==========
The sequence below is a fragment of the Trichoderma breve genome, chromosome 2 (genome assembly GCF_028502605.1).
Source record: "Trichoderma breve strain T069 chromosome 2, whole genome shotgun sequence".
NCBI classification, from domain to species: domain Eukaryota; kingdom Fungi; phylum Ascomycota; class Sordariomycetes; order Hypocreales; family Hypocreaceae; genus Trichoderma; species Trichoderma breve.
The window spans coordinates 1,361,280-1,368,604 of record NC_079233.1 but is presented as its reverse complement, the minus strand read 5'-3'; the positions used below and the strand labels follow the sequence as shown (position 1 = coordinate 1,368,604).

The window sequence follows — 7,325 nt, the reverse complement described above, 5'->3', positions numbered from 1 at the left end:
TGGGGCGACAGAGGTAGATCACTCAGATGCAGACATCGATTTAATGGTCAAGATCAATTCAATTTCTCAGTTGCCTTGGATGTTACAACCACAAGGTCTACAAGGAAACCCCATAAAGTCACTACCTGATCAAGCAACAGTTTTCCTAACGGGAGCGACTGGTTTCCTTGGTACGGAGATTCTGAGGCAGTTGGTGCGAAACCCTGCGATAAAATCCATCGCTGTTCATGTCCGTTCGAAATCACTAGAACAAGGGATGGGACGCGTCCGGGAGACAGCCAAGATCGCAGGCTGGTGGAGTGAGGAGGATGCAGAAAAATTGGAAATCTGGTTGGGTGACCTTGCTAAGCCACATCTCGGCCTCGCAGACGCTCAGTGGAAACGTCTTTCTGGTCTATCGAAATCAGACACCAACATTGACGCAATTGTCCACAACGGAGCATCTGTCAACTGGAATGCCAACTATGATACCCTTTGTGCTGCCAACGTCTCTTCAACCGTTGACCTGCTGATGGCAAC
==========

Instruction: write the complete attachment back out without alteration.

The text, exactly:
The sequence below is a fragment of the Trichoderma breve genome, chromosome 2 (genome assembly GCF_028502605.1).
Source record: "Trichoderma breve strain T069 chromosome 2, whole genome shotgun sequence".
NCBI classification, from domain to species: domain Eukaryota; kingdom Fungi; phylum Ascomycota; class Sordariomycetes; order Hypocreales; family Hypocreaceae; genus Trichoderma; species Trichoderma breve.
The window spans coordinates 1,361,280-1,368,604 of record NC_079233.1 but is presented as its reverse complement, the minus strand read 5'-3'; the positions used below and the strand labels follow the sequence as shown (position 1 = coordinate 1,368,604).

The window sequence follows — 7,325 nt, the reverse complement described above, 5'->3', positions numbered from 1 at the left end:
TGGGGCGACAGAGGTAGATCACTCAGATGCAGACATCGATTTAATGGTCAAGATCAATTCAATTTCTCAGTTGCCTTGGATGTTACAACCACAAGGTCTACAAGGAAACCCCATAAAGTCACTACCTGATCAAGCAACAGTTTTCCTAACGGGAGCGACTGGTTTCCTTGGTACGGAGATTCTGAGGCAGTTGGTGCGAAACCCTGCGATAAAATCCATCGCTGTTCATGTCCGTTCGAAATCACTAGAACAAGGGATGGGACGCGTCCGGGAGACAGCCAAGATCGCAGGCTGGTGGAGTGAGGAGGATGCAGAAAAATTGGAAATCTGGTTGGGTGACCTTGCTAAGCCACATCTCGGCCTCGCAGACGCTCAGTGGAAACGTCTTTCTGGTCTATCGAAATCAGACACCAACATTGACGCAATTGTCCACAACGGAGCATCTGTCAACTGGAATGCCAACTATGATACCCTTTGTGCTGCCAACGTCTCTTCAACCGTTGACCTGCTGATGGCAAC